Reintervention after thoracic endovascular aortic repair deserves more attention
Letter to the Editor

Reintervention after thoracic endovascular aortic repair deserves more attention

Zhenjiang Li*, Lei Zhang*, Zaiping Jing, Jian Zhou

Department of Vascular Surgery, Changhai Hospital, the Second Military Medical University, Shanghai 200433, China

*These authors contributed equally to this work.

Correspondence to: Zaiping Jing, MD, PhD and Jian Zhou, MD. Department of Vascular Surgery, Changhai Hospital, 168 Changhai Road, Shanghai 200433, China. Email:; Email:

Provenance: This is an invited article commissioned by the Section Editor Kai Zhu (Department of Cardiac Surgery, Zhongshan Hospital, Fudan University, Shanghai, China).

Response to: Hsu HL, Shih CC. Re-intervention after thoracic endovascular aortic repair is high, but we should keep optimistic. J Thorac Dis 2017;9:E162-3.

Submitted Mar 26, 2017. Accepted for publication Apr 11, 2017.

doi: 10.21037/jtd.2017.04.52

It’s our great honor to respond the commentary by Dr. Hsu and Dr. Shih, regarding our recently published study (1). Dr. Hsu et al. made some important inference from our study and held an optimistic attitude towards long-term outcomes of thoracic endovascular aortic repair (TEVAR) for aortic dissection compared with open surgery and medical treatment (2).

Dr. Hsu and Dr. Shih suggested the limitation of the study with large heterogeneity. Although subgroup analysis and sensitivity analysis were conducted, the heterogeneity was still high. This situation might be improved by strictly setting the inclusion and exclusion criteria and evaluating the quality of current available studies. However, current high quality study was scarce, because there were a few studies focused on the reintervention of TEVAR. Nevertheless, the present meta-analysis was performed by merging enough data to draw meaningful conclusions and improve the prognosis of the complex clinical problem. And this study provided an overview of reintervention of TEVAR, including the incidence and most common reasons. The most common reasons of reintervention were type I endoleak (35.2%), new dissection (14.4%), and persistent false-lumen perfusion (9.3%).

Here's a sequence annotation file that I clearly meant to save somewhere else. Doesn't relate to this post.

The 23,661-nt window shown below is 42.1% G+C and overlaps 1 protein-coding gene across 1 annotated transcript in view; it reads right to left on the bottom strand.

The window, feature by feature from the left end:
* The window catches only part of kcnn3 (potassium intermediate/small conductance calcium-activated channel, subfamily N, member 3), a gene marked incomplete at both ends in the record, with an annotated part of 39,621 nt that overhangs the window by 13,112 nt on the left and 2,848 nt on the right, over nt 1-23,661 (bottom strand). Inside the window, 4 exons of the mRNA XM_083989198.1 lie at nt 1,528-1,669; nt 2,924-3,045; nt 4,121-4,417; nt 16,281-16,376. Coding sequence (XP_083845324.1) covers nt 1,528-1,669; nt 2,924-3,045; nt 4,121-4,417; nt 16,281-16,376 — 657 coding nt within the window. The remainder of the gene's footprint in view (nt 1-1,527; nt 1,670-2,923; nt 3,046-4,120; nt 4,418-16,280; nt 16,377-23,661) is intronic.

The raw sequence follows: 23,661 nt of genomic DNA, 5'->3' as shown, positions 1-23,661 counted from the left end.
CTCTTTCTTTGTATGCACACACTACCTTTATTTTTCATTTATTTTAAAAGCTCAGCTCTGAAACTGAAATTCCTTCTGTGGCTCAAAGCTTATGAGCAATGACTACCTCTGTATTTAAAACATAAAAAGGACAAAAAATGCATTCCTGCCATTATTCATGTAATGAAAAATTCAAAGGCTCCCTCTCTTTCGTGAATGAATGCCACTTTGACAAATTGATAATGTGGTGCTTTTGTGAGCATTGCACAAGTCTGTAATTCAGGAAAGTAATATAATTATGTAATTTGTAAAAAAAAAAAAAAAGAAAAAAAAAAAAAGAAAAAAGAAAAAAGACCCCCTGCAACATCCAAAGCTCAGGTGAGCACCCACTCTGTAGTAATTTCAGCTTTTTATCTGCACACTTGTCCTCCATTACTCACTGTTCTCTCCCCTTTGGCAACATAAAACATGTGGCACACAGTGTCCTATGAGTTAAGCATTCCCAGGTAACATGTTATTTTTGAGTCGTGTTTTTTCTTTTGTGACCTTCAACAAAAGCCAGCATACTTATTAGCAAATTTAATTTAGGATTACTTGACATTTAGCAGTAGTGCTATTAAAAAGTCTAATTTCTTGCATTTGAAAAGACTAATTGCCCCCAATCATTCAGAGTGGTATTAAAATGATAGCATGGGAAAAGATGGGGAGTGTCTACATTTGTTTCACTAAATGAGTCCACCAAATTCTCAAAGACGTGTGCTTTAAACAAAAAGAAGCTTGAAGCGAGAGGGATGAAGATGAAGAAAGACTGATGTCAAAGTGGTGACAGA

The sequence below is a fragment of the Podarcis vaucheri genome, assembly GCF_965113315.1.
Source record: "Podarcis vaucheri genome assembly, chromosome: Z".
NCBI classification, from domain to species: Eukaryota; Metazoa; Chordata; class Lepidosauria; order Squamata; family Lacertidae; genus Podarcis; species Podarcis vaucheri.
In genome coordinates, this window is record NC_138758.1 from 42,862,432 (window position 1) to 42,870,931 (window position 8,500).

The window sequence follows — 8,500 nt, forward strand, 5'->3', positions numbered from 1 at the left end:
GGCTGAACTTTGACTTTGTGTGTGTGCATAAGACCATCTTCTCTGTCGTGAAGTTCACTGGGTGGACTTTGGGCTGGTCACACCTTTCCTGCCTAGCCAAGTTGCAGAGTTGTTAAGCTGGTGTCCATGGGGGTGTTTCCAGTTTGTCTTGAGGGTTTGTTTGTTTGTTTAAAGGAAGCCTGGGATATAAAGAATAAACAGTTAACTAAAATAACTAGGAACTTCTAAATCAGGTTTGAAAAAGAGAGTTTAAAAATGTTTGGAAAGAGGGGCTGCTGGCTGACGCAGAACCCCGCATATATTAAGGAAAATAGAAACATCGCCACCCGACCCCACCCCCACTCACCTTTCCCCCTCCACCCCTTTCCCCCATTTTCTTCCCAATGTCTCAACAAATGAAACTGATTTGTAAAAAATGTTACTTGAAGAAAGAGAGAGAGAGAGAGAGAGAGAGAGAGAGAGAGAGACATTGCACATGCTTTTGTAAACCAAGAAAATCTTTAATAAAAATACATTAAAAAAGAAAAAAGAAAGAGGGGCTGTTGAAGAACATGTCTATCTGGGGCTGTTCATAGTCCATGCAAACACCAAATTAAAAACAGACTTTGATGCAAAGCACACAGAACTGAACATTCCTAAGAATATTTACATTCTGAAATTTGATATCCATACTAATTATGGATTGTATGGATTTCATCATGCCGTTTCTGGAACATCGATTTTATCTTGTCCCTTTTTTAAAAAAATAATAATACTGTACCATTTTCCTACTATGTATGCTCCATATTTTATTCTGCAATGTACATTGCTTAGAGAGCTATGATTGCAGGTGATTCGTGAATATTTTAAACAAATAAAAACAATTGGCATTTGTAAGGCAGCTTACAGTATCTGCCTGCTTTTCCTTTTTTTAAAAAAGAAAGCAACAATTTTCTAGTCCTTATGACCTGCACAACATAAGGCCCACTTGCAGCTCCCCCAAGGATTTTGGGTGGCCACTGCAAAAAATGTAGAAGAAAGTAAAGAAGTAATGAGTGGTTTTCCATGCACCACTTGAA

Dr. Hsu and Dr. Shih also pointed out that morphology data were not taken into consideration when the risk factors of reintervention were identified by regression analyses. The perioperative morphologic characteristics of aorta would affect the surgeons’ decision about the choice of treatment method. However, it should be noted that the absence of original morphology data in most studies made the analysis of the potential effect of morphology on outcomes after TEVAR impossible. From the current available studies, branch vessel involvement, a patent entry tear after TEVAR (3) and native thoracic aortic curvature (4) might be predictors of complications after TEVAR during long-term follow-up period.

TEVAR was introduced as a minimally invasive procedure for aortic dissection compared with open surgery, as reported in several registration studies. Although TEVAR had the advantages of lower perioperative morbidity and mortality for type B aortic dissection, the advantages seemed to depend on a high rate of reintervention. Previous study reported that more than 20% of patients needed reintervention at 1-year after TEVAR (5) and the number reached up to 54% at 6-year (6).

In most situations, the aim of reintervention was to achieve favorable aortic remodeling, prompt false lumen thrombosis and decrease perioperative mortality (7). However, several reports demonstrated relatively high mortality ranging from 11.1% to 66.6% after reintervention (8,9). The mechanism of negative vascular remodeling after reintervention needed to be elucidated in the future study. In addition, there were some concerns regarding the cost of TEVAR during the long-term follow-up and surveillance, which increased obviously after the second intervention. As recent cost-effectiveness analyses demonstrated, the cost increased eightfold in those with second intervention (31,696 dollars) compared with those without (3,668 dollars) second intervention (10). What’s more, about 7.5% of patients underwent more than one reintervention (7).

There was no doubt that a part of patients would be stable with best medical treatment, that was to say, aggressive endovascular intervention might fail to get significant benefit, and conversely lead to late complication requiring reintervention. However, it was difficult that how to differentiate these patients who would be stable without the initial intervention. If the needed reintervention mainly resulted from the procedure-related complications, what we should do was to weigh the advantages and disadvantages of TEVAR. Otherwise, the clinical and technical factors associated with the second intervention should be identified, which would help to decrease the incidence of reintervention.

Reintervention is an important and complex issue, which need more attention and effort to deal with. There is no doubt that vascular surgeons will face more and more patients coming for reintervention in the future. The prevention of reintervention, the selection of indication and the treatment timing will become an indispensable part in the whole process of aortic dissection treatment.


Funding: This paper was supported by the National Natural Science Foundations of China (grants 81330034).


Conflicts of Interest: The authors have no conflicts of interest to declare.


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Cite this article as: Li Z, Zhang L, Jing Z, Zhou J. Reintervention after thoracic endovascular aortic repair deserves more attention. J Thorac Dis 2017;9(5):E529-E530. doi: 10.21037/jtd.2017.04.52

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